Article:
'Tis the season—for dinner tables full of food, for family from far and wide, and for giving to those in need. When we look outside of ourselves and toward another in the act of open acceptance and giving, we engage in altruistic behavior. These selfless social acts increase distress tolerance and speak to secure attachment: “the capacity,” Dr. Susan M. Johnson writes, “for sensitive attunement to others, empathic responsiveness, compassion, openness to people who are perceived as different from oneself, and a tendency to altruistic action.”
On the other hand, giving beyond one’s capacity can undermine a sense of wellbeing, contributing to feelings of being tapped out, overextended, and exhausted. When this happens, giving does not flow easily, let alone feel joyful. How many of us have grown up in households celebrating the giving season amidst annoyed or irritated adults? Unfortunately, these adults had yet to learn the importance of “affect regulation” or emotional self-management. In the void of learned self-regulation skills, children were often taught to “stop it” or “cool it,” resulting in emotional imbalance—either suppressing or acting out emotions in withdrawn or tantrum-like behaviors.
Dr. Johnson defines affect regulation as “a process of moving with and through an emotion, rather than reactive, intensifying or suppressing it, and then being able to use this emotion to give direction to one’s life.” Indeed, emotions are intended to be our guide to action.
In this season when stress can mount, we encourage you to borrow from Dr. Marsha M. Linehan's dialectical behavioral therapy (DBT) skills. The PLEASE acronym, explained below, is the first step for reducing emotional vulnerability.
PL - Treat physical illness: Take a sick day. Don’t ignore symptoms or delay getting help.
E - Balanced eating: Try to maintain your meal routine and healthy eating behaviors throughout the holiday season.
A - Avoid mood-altering drugs (this includes nicotine, caffeine, and alcohol). Also, limit use of electronic devices, including your phone, computer/iPad, and television. Listen to music instead or pick up a hobby.
S - Balanced sleep: Maintain good sleep hygiene. See the National Sleep Foundation for more information: https://www.sleepfoundation.org/articles/sleep-hygiene
E - Get exercise: Try to engage in physical activity on a daily basis. There are numerous health benefits of regular exercise. See The Mayo Clinic for more information: https://www.mayoclinic.org/healthy-lifestyle/fitness/in-depth/exercise/art-20048389
In child therapy at A Balanced Life LLC, one of our first priorities is to help children develop their social-emotional skills so they can harness their emotions as an important source of information for problem-solving. The result, in our experience, is improved confidence, assertiveness, and emotional self-regulation. And this is not only seen in children: Adults also benefit from learning emotional regulation and distress tolerance skills to help guide decisions and integrate experiences.
We hope you enjoy your holiday get-togethers this week! But we also hope, during this season of giving, that you don’t forget one very important person: you.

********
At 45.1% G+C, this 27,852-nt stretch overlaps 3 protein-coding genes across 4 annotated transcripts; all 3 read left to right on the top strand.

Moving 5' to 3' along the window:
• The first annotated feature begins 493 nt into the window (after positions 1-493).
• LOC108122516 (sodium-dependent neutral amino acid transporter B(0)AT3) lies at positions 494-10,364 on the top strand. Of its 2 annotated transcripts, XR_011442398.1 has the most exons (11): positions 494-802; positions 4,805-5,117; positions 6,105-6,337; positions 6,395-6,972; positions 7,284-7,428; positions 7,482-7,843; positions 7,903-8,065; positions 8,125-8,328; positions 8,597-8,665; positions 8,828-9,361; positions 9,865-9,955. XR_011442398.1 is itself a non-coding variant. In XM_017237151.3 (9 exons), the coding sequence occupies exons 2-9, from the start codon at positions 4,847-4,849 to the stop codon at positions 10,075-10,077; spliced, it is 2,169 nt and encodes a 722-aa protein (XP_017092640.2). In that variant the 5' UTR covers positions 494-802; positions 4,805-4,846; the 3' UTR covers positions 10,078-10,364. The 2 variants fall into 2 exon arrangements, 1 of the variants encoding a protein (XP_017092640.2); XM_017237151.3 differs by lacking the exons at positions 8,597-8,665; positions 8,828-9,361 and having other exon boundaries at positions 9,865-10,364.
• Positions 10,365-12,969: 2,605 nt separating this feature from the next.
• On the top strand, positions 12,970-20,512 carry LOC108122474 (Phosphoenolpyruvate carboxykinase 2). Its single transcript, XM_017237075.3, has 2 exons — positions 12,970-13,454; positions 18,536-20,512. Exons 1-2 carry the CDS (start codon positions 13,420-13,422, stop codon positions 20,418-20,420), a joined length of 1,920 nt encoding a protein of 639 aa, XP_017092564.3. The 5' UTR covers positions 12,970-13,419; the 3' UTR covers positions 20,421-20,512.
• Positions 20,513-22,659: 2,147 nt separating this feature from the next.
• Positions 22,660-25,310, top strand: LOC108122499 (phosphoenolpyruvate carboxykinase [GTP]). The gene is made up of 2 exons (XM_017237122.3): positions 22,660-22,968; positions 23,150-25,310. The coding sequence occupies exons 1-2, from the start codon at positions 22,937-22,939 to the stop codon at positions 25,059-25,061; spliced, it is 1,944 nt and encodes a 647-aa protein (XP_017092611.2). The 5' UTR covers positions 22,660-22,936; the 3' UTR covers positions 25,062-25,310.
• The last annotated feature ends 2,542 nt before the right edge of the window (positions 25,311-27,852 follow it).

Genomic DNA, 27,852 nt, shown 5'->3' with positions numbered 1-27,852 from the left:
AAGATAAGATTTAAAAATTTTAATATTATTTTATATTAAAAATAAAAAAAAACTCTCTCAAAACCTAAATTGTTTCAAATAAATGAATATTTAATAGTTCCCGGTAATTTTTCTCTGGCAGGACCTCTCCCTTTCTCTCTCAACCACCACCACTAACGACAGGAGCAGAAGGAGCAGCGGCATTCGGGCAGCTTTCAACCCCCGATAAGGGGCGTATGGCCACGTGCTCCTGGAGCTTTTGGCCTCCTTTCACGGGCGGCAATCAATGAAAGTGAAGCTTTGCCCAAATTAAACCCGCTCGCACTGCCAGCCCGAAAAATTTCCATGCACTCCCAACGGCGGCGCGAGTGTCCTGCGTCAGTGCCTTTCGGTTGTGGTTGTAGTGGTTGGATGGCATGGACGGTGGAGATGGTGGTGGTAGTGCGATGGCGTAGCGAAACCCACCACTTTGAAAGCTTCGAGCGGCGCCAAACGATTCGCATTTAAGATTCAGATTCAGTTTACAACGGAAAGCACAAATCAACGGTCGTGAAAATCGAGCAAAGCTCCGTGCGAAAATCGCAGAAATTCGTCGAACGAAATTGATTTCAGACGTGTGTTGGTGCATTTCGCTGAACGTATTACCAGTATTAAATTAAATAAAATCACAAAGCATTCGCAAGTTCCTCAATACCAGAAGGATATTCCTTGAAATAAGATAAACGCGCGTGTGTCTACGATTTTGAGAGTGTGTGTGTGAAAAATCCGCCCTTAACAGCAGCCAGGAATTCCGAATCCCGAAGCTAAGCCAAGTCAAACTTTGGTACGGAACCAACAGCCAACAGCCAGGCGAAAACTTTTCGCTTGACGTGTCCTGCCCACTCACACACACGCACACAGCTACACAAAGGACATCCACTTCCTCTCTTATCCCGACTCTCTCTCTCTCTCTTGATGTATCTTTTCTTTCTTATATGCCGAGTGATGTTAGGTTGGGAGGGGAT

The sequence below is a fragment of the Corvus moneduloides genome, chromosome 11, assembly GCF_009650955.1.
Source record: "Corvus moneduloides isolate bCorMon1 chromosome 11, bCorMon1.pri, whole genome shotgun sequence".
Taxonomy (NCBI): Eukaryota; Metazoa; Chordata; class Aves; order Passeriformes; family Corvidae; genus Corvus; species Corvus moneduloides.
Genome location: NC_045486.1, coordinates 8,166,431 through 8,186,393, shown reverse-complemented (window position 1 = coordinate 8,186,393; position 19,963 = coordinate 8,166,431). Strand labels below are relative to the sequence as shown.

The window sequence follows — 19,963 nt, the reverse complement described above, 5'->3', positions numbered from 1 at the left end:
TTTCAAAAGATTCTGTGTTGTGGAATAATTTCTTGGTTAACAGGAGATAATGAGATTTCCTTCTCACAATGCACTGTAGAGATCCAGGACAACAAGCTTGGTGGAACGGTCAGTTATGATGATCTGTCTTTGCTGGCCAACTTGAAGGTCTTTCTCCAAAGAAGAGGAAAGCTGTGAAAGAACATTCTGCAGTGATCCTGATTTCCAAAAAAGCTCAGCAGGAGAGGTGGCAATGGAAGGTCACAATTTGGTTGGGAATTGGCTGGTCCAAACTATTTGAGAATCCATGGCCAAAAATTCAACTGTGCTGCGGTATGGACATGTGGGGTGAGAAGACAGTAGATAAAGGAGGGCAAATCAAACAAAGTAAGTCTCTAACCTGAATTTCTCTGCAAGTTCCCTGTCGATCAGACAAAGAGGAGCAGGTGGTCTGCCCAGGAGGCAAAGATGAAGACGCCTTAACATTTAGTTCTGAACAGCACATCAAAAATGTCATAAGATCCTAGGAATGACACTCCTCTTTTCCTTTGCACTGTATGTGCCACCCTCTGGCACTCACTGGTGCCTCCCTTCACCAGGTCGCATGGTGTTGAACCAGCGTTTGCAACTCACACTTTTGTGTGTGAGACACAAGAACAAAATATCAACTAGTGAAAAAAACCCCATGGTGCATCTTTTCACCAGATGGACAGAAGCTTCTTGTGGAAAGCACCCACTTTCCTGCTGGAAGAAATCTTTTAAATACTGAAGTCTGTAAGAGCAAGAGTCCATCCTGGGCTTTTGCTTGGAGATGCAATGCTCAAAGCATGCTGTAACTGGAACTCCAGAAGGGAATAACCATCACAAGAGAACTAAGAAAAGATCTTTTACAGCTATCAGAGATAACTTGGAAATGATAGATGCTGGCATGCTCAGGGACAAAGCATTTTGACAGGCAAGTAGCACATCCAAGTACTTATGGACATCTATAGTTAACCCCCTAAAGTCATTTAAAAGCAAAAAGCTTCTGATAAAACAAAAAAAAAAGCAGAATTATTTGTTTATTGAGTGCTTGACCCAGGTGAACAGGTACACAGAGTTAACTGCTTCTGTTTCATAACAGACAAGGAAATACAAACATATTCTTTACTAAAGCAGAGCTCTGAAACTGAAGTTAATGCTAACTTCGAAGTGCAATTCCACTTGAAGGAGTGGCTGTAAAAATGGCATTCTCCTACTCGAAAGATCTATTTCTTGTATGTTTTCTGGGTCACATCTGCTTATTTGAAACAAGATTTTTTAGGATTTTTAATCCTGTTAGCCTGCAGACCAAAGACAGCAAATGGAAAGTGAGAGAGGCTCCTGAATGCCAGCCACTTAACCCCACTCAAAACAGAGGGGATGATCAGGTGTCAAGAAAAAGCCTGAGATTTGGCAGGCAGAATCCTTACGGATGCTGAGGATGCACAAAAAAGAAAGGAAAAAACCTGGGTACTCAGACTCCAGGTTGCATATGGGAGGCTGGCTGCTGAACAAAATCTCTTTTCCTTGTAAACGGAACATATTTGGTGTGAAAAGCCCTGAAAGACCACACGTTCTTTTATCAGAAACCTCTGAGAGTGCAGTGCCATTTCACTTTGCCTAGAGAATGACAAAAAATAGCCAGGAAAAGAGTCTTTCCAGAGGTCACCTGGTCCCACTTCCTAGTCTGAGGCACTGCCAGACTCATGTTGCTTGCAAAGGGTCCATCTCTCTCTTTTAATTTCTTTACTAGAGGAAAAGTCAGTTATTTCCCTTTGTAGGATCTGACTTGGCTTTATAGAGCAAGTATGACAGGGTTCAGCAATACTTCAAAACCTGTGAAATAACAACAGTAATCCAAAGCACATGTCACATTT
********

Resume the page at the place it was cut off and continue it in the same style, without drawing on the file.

Take good care, Jane
The 2020 group schedule will be published in the December newsletter, including dates for Love and Logic Curricula and Perinatal Breakfast Club. Look for new groups in 2020, including a book club for couples and a return of the Creative Clinician Group for therapists.
The last Perinatal Breakfast Club for 2019 will meet on Saturday, December 7, from 10-11:30 a.m.
SPOTLIGHT: GRETCHEN WELLS, LCSW
Gretchen's greatest strength lies in celebrating the inherent worth and dignity of each person. Specializing in working with children and teens, her goal is to help them find self-confidence and experience themselves as competent. Depending on the desired outcomes for your child’s therapy, Gretchen incorporates the following therapy modalities: acceptance and commitment therapy (ACT), cognitive behavioral therapy (CBT), dialectical behavior therapy (DBT), expressive arts therapy, narrative therapy, and play therapy. Conditions that she is experienced in treating include ADHD, anxiety disorders, behavioral problems, eating disorders, mood disorders, and trauma. To contact Gretchen, please click here.
A Balanced Life LLC invites you to participate in individual therapy with Natasha Swayze, graduate student in the School of Social Work at Park University. This program includes eight free sessions of sand tray therapy.
Location: A Balanced Life LLC (6155 Oak Street, Suite B, Kansas City, MO 64113) Facilitator: Natasha Swayze, Park University MSW student under the supervision of Jane McKinney, LCSW, LSCSW, RPT-S, certified EMDR therapist To schedule: Please call/text (816) 607-3091 or email email@example.com.
SAVE THE DATE: FILM SCREENING AND PANEL DISCUSSION
Saturday, December 14
9:30 a.m. - 12:30 p.m.
The Kansas City Public Library (Plaza Branch), Truman Auditorium
4801 Main Street, KCMO
Dark Side of the Full Moon delves into the unseen world of maternal mental health in the U.S. It will uncover the disconnect within the medical community to effectively screen, refer, and treat the 1.3 million mothers affected each year, giving a face and voice to the countless women who have suffered in silence. Panel discussion to follow. More information can be found at kclibrary.org.
*Due to adult content, attendees must be 17+. Co-sponsored by the Kansas City Public Library and The Pregnancy and Postpartum Resource Center.